Sharing a platform with the Volkswagen ID.3, the Cupra Born is the first EV from Seat’s sporty spin-off brand.
First, let’s deal with the elephant in the room. Yes, the Born and ID.3 are very similar. However, park the pair alongside each other, and we think the Born has the edge.
Naturally, they also share the same VW Golf-like dimensions, and they are almost identical in profile.
The ID.3 is distinctive and futuristic, but the Born has a lower, more athletic stance, with an aggressive front end featuring an inwardly sloping bonnet and large honeycomb vent below. The rear gets an accentuated diffuser, spoiler and taillight design, while Cupra’s trademark copper-coloured design flourishes adorn the car throughout.
It’s much the same story inside where there’s a cooler feel to the Cupra’s cabin. They may both have a clutter-free dashboard, digital driver’s cluster with side-mounted drive-mode selector, 12.0-inch infotainment screen and touch-sensitive controls, but the Cupra gets a darker look and a flat-bottomed sports steering wheel.
There are more copper accents and stitching throughout the interior, such as the air vents, door handles, centre console and sports seats. Oh, and the driving position is excellent, especially if you prefer to sit lower in the cabin – a rarity in an EV.
Taking its name from the El Born district of Barcelona, the Cupra Born range starts at £36,474 and at launch there was a choice of three batteries (45kWh, 58kWh and 77kWh) which power a single electric motor that drives the rear wheels.
That said, only the two more powerful versions are currently marketed. The 58kWh is available with either 201bhp or 228bhp (there’s also a 228bhp with e-Boost), while the 77kWh only comes with e-Boost. Depending on which battery size chosen, official range is between 260-340 miles.
The Born can be charged overnight via a home wallbox, but if you can hook it up to a 120kW rapid connection, 5-80% will take just 35 minutes.
There are three levels of trim (V1, V2 and V3) and we tested the 58kWh Cupra Born V2 with with e-Boost, which temporarily increases power to 228bhp via a push of a button on the steering wheel.
On paper, our test car had a range of up to 260 miles (closer to 220 miles in real world driving) with 0-62mph acceleration of 6.6 seconds (compared to the regular version’s 7.3 seconds).
The Born may have the looks of an EV hot hatch, but the reality is that it’s a little sharper than the sensible ID.3, but there’s no hiding its 1.8-tonne weight.
Yes, it’s fast off the line and fun to drive, but it can become unsettled if you hustle it in more challenging corners. What’s more, the suspension set-up is on the stiff side, so it’s worth test driving the Born on rougher roads too.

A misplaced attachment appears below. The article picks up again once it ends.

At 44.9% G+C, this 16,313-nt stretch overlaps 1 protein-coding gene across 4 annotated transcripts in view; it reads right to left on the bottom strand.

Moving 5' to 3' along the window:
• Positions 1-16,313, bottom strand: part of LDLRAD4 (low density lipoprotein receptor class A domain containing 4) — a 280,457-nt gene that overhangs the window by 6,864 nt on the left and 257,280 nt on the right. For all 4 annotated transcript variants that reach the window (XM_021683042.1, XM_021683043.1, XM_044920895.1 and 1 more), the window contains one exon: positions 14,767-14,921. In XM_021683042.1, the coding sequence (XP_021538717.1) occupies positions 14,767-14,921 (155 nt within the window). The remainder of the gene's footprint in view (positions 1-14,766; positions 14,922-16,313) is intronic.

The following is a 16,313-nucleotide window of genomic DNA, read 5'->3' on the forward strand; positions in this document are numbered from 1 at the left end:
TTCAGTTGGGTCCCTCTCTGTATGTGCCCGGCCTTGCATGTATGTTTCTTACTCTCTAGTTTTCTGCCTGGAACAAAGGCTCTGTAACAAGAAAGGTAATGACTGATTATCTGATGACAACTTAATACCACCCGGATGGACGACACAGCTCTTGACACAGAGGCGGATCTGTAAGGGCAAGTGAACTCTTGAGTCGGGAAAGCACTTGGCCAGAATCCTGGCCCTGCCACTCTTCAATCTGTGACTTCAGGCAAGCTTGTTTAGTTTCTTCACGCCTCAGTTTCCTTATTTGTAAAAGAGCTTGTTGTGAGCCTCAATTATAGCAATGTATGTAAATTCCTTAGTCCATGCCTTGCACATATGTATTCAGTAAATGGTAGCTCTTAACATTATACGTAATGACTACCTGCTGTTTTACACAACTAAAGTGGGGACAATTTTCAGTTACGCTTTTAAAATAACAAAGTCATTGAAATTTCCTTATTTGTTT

That said, the steering is quick and responsive, there’s plenty of traction when launching, grip in corners is good, and the sports seats are suitably supportive.
You can switch between various drive modes (Range, Comfort, Individual and Cupra) which change the response of the accelerator pedal and you can alter the amount of regenerative braking.
Ultimately, the Cupra Born is no hot hatch in the traditional internal combustion engine sense, so there’s still space in the market for an electric hatchback with the dynamism of a well sorted Golf R, Focus ST or Civic Type R.
So, Cupra’s done a great job giving the sporty-looking Born a character all of its own with some eye-catching design features.
So far so good, but – and it’s a big ‘but’. Cockpit minimalism is all very well, but channelling so much functionality through a centre touchscreen will be too much for some. Add touch-sensitive sliders (on the steering wheel) too, and it’s seriously frustrating.
In other words, pretty much everything from the heating to the navigation and radio are accessed via the 12.0-inch touchscreen and there are no physical short-cut buttons.
On a cold day you have to wait for the infotainment system to kick in, then fiddle around with sliders and menus. If you want to adjust the radio volume urgently, you have to mess about with the unresponsive touch-sensitive slider on the steering wheel. The same slider that you can sometimes accidentally touch with your hand when you’re turning the wheel.
The above is a shame because there’s so much going for it. For instance, we haven’t even mentioned maximum five-star Euro NCAP safety rating, the generous equipment levels or the decent 385-litre boot space (expanding to 1,267 litres with the rear seats flipped down).